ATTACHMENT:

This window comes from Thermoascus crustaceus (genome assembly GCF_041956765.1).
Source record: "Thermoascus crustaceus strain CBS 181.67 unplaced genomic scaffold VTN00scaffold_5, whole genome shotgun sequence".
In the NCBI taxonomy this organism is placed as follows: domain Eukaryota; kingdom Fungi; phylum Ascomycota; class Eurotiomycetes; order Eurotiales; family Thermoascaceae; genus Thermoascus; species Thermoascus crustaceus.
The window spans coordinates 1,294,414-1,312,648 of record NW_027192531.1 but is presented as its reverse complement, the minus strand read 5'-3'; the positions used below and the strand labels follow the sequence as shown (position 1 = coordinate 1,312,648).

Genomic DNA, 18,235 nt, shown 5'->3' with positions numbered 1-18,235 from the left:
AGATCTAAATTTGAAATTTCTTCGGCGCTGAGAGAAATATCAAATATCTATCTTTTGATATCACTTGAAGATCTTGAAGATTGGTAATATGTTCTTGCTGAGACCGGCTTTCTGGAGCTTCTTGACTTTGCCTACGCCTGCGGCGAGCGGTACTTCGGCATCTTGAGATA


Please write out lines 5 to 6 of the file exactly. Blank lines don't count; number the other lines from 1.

Genomic DNA, 18,235 nt, shown 5'->3' with positions numbered 1-18,235 from the left:
AGATCTAAATTTGAAATTTCTTCGGCGCTGAGAGAAATATCAAATATCTATCTTTTGATATCACTTGAAGATCTTGAAGATTGGTAATATGTTCTTGCTGAGACCGGCTTTCTGGAGCTTCTTGACTTTGCCTACGCCTGCGGCGAGCGGTACTTCGGCATCTTGAGATA